Opening remarks at the workshop on the dissemination of lessons learned in public consultations with ethnic minorities by provincial People’s Councils
Speaker: Mr. Bakhodir Burkhanov, UNDP Deputy Country Director (Programme)
Date: 12 October 2011
Event: Workshop on the dissemination of lessons learned in public consultations with ethnic minorities by provincial People’s Councils
Mr. Danh Ut, Vice Chair of the Ethnic Council
Dr. Sy Dung, Vice-Chair of the Office of the National Assembly of Viet Nam
Distinguished representatives from National Assembly Committees and the Provincial People’s Councils
Ladies and gentlemen:
It is a privilege and indeed a pleasure for me to open this workshop on the dissemination of lessons learned in public consultations with ethnic minorities jointly with Mr. Danh Ut and Dr. Sy Dung. Since 2008 when public consultations were introduced by the Office of the National Assembly with UNDP support, almost one third of Provincial People’s Councils have conducted public consultations. As a result, more than 10’000 people across Viet Nam had the opportunity to express their views on administrative decisions which directly affect their lives. Public consultations have not only allowed citizens to participate in the policy making process, but they have also proved to be useful to evaluate government’s policies and programmes. These consultations strengthen the oversight function of Provincial People Councils, and—as was just mentioned by Dr. Sy Dung—make their work more responsive to the needs and aspirations of the people they serve.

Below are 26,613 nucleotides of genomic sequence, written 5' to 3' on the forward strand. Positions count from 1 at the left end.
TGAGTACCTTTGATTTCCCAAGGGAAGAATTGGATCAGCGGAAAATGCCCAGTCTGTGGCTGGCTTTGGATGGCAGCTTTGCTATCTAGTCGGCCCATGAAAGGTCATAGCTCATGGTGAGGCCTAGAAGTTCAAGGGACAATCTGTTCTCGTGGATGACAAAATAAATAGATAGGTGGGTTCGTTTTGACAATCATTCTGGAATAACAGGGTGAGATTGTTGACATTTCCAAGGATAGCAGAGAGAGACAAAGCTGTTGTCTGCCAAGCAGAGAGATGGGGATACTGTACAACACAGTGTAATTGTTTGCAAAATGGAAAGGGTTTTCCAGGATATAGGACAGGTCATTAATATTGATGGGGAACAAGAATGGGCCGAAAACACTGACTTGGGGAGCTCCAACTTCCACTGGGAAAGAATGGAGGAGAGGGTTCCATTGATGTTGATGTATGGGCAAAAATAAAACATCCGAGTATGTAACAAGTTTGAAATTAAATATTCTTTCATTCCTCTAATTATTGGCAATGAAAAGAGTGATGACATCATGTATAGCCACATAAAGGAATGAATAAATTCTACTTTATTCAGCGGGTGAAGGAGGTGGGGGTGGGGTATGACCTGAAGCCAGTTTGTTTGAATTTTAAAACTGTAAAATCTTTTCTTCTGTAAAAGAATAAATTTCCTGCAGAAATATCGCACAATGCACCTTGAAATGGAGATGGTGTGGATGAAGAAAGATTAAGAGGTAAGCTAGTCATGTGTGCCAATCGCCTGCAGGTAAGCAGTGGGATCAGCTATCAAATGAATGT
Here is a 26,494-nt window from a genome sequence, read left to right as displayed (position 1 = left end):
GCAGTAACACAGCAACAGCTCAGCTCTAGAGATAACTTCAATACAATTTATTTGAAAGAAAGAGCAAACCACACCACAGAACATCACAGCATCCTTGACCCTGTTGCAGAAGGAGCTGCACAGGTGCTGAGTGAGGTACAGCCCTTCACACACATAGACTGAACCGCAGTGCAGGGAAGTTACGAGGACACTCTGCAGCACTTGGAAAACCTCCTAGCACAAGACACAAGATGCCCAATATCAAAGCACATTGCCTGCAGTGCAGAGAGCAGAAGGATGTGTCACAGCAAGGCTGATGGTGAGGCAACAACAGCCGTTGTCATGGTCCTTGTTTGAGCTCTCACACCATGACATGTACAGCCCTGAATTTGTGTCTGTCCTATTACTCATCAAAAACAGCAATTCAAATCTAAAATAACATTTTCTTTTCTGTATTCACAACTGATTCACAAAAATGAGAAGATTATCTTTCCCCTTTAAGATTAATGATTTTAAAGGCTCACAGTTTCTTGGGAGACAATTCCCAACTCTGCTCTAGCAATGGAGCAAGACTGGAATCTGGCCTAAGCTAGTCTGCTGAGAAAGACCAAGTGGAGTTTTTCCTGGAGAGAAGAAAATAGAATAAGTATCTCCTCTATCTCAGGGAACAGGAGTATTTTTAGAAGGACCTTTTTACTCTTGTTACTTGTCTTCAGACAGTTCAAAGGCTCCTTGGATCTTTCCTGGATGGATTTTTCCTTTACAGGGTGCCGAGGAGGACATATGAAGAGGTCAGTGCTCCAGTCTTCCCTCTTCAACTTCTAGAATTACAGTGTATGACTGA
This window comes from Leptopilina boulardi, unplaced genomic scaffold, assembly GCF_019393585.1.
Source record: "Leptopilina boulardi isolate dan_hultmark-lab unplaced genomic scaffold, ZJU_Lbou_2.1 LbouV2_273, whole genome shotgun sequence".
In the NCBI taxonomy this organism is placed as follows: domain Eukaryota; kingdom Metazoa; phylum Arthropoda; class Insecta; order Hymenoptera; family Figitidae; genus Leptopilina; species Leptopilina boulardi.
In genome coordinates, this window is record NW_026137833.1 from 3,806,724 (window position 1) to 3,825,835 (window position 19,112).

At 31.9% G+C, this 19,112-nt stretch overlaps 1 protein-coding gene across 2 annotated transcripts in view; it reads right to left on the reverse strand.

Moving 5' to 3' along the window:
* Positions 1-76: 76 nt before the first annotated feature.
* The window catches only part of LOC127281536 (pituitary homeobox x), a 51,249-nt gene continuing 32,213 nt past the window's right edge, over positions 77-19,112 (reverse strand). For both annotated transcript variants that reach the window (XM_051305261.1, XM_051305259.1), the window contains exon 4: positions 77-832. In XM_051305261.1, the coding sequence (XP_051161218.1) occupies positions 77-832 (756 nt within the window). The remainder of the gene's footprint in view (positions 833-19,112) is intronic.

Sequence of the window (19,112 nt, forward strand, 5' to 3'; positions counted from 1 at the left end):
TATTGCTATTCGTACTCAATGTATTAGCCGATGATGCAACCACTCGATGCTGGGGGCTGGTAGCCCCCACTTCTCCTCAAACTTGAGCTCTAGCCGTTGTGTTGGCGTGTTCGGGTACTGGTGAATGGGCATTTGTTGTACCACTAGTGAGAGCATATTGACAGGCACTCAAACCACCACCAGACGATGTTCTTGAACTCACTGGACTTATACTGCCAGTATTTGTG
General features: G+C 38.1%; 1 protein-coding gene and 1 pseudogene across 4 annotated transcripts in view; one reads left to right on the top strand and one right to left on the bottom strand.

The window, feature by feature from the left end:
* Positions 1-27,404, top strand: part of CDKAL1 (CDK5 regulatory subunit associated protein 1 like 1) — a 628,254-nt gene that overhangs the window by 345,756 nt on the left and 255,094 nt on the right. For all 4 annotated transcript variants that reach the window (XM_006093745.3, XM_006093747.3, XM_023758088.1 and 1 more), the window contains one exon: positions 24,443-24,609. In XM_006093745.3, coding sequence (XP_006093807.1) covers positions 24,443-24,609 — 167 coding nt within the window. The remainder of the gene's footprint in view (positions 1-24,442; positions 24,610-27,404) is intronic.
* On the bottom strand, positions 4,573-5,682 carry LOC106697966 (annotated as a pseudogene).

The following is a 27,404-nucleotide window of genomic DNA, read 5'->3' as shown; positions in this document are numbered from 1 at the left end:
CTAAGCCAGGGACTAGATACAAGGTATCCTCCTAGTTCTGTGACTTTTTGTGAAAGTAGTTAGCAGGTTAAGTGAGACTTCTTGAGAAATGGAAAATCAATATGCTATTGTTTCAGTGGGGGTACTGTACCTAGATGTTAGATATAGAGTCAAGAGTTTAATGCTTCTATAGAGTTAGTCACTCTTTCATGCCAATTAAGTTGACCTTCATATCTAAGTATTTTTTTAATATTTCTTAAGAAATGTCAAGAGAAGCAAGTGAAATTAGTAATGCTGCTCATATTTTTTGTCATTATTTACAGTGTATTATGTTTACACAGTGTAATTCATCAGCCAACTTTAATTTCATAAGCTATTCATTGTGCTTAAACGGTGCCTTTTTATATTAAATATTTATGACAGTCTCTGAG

Today’s workshop provides an excellent opportunity to draw lessons from public consultations with ethnic minorities, and to accordingly adapt the provincial and national regulations as well as the various tools that are currently being prepared by the Office of the National Assembly towards the specific needs and interests of ethnic minorities.
As noted by the UN Independent Expert on Minority Issues who visited Viet Nam last year, there have been a number of important initiatives to promote the representation of ethnic minorities in the work of elected bodies. Ensuring the effective political participation of minorities in public consultations is crucial in that respect.
As many participants would know, there are a number of other international instruments that promote the inclusion of ethnic minorities and indigenous peoples in public life. For instance, the United Nations Declaration on the Rights of Indigenous Peoples emphasizes the importance of consultations with indigenous peoples. Also, the International Labour Organisation Convention No. 169 on Indigenous and Tribal Peoples, includes provisions guaranteeing indigenous peoples’ rights to consultations. All of these instruments recognize that public consultations are a crucial means to providing voice, influence and agency to ethnic minorities and other marginalized groups.
It is very encouraging to see that Viet Nam is refining its framework for public consultations to suit the needs and interests of ethnic minorities. The results of today’s consultations will help to collect additional inputs on specific features of public consultations with ethnic minorities, and I look forward to listening to the lessons learned so far and how they inform the ongoing institutionalization process of public consultations at the provincial people’s council, but also at the national level.
In closing, I would like to thank the Office of the National Assembly and colleagues from the project office and UNDP for organizing this workshop.
I wish delegates of the National Assembly and the People’s Councils success in their work and very fruitful deliberations during today’s workshop.